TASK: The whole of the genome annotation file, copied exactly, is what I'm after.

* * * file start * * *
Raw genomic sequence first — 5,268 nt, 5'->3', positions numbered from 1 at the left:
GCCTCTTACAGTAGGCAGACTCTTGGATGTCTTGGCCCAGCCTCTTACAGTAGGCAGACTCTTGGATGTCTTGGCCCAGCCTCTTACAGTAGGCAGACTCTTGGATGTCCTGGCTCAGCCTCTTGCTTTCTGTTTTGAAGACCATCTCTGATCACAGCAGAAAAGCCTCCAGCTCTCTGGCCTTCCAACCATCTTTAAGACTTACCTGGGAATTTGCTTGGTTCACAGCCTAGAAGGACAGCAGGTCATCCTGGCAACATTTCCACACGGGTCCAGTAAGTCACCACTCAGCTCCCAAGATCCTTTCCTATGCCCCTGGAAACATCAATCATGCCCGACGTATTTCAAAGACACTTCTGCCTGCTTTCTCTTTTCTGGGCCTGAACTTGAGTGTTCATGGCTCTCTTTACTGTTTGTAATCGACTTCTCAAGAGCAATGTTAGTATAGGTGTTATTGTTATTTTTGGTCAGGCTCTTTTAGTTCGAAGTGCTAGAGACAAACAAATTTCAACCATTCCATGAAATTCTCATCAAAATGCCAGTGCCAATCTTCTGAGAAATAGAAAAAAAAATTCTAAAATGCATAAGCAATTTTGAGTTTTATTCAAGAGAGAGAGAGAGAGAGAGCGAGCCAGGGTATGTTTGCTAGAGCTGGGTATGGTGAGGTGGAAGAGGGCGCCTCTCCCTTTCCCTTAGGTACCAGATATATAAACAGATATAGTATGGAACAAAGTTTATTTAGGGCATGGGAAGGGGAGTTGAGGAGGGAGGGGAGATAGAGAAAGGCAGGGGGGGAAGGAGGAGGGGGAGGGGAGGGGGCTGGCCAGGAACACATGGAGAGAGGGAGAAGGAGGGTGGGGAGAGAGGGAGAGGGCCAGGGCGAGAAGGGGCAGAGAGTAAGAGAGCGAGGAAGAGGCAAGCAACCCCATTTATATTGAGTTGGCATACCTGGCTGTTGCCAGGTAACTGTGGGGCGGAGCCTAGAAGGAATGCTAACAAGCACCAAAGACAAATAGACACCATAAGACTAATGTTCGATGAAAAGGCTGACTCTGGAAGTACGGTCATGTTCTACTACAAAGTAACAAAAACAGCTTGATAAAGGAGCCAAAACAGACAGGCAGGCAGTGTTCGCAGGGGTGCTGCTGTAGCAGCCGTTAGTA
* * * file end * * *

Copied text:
Raw genomic sequence first — 5,268 nt, 5'->3', positions numbered from 1 at the left:
GCCTCTTACAGTAGGCAGACTCTTGGATGTCTTGGCCCAGCCTCTTACAGTAGGCAGACTCTTGGATGTCTTGGCCCAGCCTCTTACAGTAGGCAGACTCTTGGATGTCCTGGCTCAGCCTCTTGCTTTCTGTTTTGAAGACCATCTCTGATCACAGCAGAAAAGCCTCCAGCTCTCTGGCCTTCCAACCATCTTTAAGACTTACCTGGGAATTTGCTTGGTTCACAGCCTAGAAGGACAGCAGGTCATCCTGGCAACATTTCCACACGGGTCCAGTAAGTCACCACTCAGCTCCCAAGATCCTTTCCTATGCCCCTGGAAACATCAATCATGCCCGACGTATTTCAAAGACACTTCTGCCTGCTTTCTCTTTTCTGGGCCTGAACTTGAGTGTTCATGGCTCTCTTTACTGTTTGTAATCGACTTCTCAAGAGCAATGTTAGTATAGGTGTTATTGTTATTTTTGGTCAGGCTCTTTTAGTTCGAAGTGCTAGAGACAAACAAATTTCAACCATTCCATGAAATTCTCATCAAAATGCCAGTGCCAATCTTCTGAGAAATAGAAAAAAAAATTCTAAAATGCATAAGCAATTTTGAGTTTTATTCAAGAGAGAGAGAGAGAGAGAGCGAGCCAGGGTATGTTTGCTAGAGCTGGGTATGGTGAGGTGGAAGAGGGCGCCTCTCCCTTTCCCTTAGGTACCAGATATATAAACAGATATAGTATGGAACAAAGTTTATTTAGGGCATGGGAAGGGGAGTTGAGGAGGGAGGGGAGATAGAGAAAGGCAGGGGGGGAAGGAGGAGGGGGAGGGGAGGGGGCTGGCCAGGAACACATGGAGAGAGGGAGAAGGAGGGTGGGGAGAGAGGGAGAGGGCCAGGGCGAGAAGGGGCAGAGAGTAAGAGAGCGAGGAAGAGGCAAGCAACCCCATTTATATTGAGTTGGCATACCTGGCTGTTGCCAGGTAACTGTGGGGCGGAGCCTAGAAGGAATGCTAACAAGCACCAAAGACAAATAGACACCATAAGACTAATGTTCGATGAAAAGGCTGACTCTGGAAGTACGGTCATGTTCTACTACAAAGTAACAAAAACAGCTTGATAAAGGAGCCAAAACAGACAGGCAGGCAGTGTTCGCAGGGGTGCTGCTGTAGCAGCCGTTAGTA